Family separation existed in the U.S. long before Donald Trump—here’s one family’s story.

By Hannah Wiley


Ana Valle bears an uncanny resemblance to her mother, Fernanda Treviño. Both women are tall and slender, with striking features, expressive eyes, a daring beauty and commanding presence. They each speak about current events and politics with admirable fluency and have a special fondness for social issues.

What distinguishes the pair isn’t just Treviño’s long curly hair to her daughter’s straight, or a maternal distaste for Valle’s several tattoos, visibly scattered down the 21-year-old’s arms — an eye on her middle left finger from a trip she took to Austin, Texas with her high school friends, a rose on her left wrist a cousin designed, “enjoy the little things” inscribed on her right forearm, to name a few.   

Valle and Treviño, 49, are on opposite sides of the United States-Mexico border.


A decade before the U.S. endured its longest government shutdown in history over border wall funding, years before President Donald Trump’s administration initiated the since-overturned “zero-tolerance” policy of separating newly arrived migrant families along the southern border, there was a day when Treviño didn’t come home to Valle, then 10, and her older sister Marifer, then 16.

In March 2008, the family was living in McAllen, Texas, a border town in the Rio Grande Valley a stone’s throw away from Reynosa, Mexico, a 30-minute drive on most days as long as traffic isn’t too heavy. McAllen and Reynosa have been called “sister cities” by local officials who rely on the mutually beneficial trade and labour system to stabilize the community’s economic vitality. La Plaza shopping mall in McAllen is a main attraction for Mexican shoppers who take advantage of a lower sales tax. In 2017, Nancy Millar, vice president of McAllen’s Convention and Visitors Bureau, said that Mexican shoppers contributed nearly $1 billion to the McAllen economy. And Reynosa and McAllen are auto trading hubs for the two countries, which is why international companies are currently eyeing the Valley for new business ventures.

The population is 85 percent Hispanic, with many of the 138,000 residents able to trace their ancestry back to a time when Texas was still Mexico. Friends switch back and forth between Spanish and English, and families come together over traditional Mexican recipes passed down for generations. As Valle notes, McAllen is “Mexico in America.”

The fluidity between the long-time allies, separated by the Rio Grande, is part of what makes this pocket of the U.S. so unique, but what makes the Mexican government so vulnerable to the ire of the current American administration. People slip through the cracks, and Mexico is a favourite scapegoat in the blame game. Trump has increasingly pressured Mexican authorities to stem the flow of migrants traveling through Mexico from the Northern Triangle—Honduras, Guatemala and El Salvador—that would prevent thousands of people from ending up on the United States’ doorstep. He’s encouraged his southern neighbors to employ harsher tactics to do so, like turning around organized caravans or denying migrants who want to claim asylum the chance to enter the U.S.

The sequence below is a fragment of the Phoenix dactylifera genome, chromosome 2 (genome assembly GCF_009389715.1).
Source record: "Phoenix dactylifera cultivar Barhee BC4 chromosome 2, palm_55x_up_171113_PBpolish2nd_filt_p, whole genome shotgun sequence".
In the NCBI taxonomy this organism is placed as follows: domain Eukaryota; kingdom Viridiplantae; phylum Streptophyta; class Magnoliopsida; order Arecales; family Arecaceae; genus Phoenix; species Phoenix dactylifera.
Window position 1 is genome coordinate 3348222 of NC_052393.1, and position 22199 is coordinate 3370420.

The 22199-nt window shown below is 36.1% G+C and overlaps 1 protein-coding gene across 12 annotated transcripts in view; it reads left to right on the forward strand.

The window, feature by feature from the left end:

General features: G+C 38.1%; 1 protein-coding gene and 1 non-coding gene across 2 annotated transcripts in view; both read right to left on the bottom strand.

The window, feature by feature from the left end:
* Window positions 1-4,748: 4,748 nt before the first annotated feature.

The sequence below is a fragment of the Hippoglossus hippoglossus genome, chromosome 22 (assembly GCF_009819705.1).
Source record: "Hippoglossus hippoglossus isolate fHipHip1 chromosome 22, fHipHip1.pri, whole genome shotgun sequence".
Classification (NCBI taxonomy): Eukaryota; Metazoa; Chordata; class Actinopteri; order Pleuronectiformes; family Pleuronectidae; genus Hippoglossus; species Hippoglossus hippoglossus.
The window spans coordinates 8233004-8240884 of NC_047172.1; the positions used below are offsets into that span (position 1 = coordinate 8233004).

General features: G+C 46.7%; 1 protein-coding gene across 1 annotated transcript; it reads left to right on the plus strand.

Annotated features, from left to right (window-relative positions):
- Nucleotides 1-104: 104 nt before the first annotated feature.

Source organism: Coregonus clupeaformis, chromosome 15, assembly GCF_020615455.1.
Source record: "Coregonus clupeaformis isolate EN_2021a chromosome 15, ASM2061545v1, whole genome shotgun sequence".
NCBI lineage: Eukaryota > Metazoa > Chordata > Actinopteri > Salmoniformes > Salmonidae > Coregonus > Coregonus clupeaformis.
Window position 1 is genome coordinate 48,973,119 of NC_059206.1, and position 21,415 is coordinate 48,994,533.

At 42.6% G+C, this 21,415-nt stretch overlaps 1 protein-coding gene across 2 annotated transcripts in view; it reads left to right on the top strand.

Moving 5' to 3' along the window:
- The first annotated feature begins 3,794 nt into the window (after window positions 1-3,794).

Treviño was not trekking the perilous journey, often thousands of miles, to claim asylum in the U.S., nor was she looking for work, two common pursuits that drive Central Americans north. Instead, 10 years ago, she found herself entangled in a visa snag. She’d been illegally living in McAllen for more than a decade, renting a home and using a visa that authorized her to work in the U.S. Instead, Treviño was working as a journalist in Reynosa—one of the most dangerous cities in the country with a high travel advisory risk—and she called McAllen home, the exact opposite of the visa’s parameters. She was divorced, her ex-husband having already moved back to Reynosa, and she was living with her two young daughters.

“I was working all day in Reynosa,” Treviño explained, “And then I tried to return to McAllen, and the Customs and Border Protection officer had my address and some other personal information about me.”

Barred from reentering the country, with an eight-year reentry restriction as punishment attached to the crime, Treviño was turned away from the bridge, a wave of fear and sadness settling over her as she realized she wouldn’t be able to go home, and that she no longer had everything she had spent years building in McAllen.

I didn’t have a life. I had a career, but no family.
— Fernanda Treviño

She hasn’t re-crossed the bridge since. Economically, it wasn’t hard for Treviño to get on her feet, she says. But emotionally, it was.

“I didn’t have a life (in Reynosa),” she says, tapping her hand on her chest. “I had a career, but no family.”

Although barely a pre-teen at the time and confused with the sudden move to her aunt’s house in McAllen, Valle says she now understands how challenging the situation was for her mother. The ordeal extended beyond residence; it sent a years-long ripple effect that dismantled everything the family had built in the U.S.

“My mom did really get into to the American culture,” Valle says. “Thanksgiving, Christmas, Fourth of July, Spring Break. It’s a completely different thing in Mexico.”

After Valle, the only U.S. citizen in her family, and her sister finished the school year living with their extended family, Treviño decided there was little choice but to have her girls relocate to Reynosa, a city they barely knew.

“People live in fear, and you don’t really live your life the way you could (in McAllen),” Valle says of Reynosa. “It’s not so much of a distance, but it’s a completely different vibe. It looks different, it feels different, it smells different, immediately.”


Indeed, having spent time in both cities, it’d be challenging to draw parallels between McAllen and Reynosa, the two sister cities situated just miles away from one another.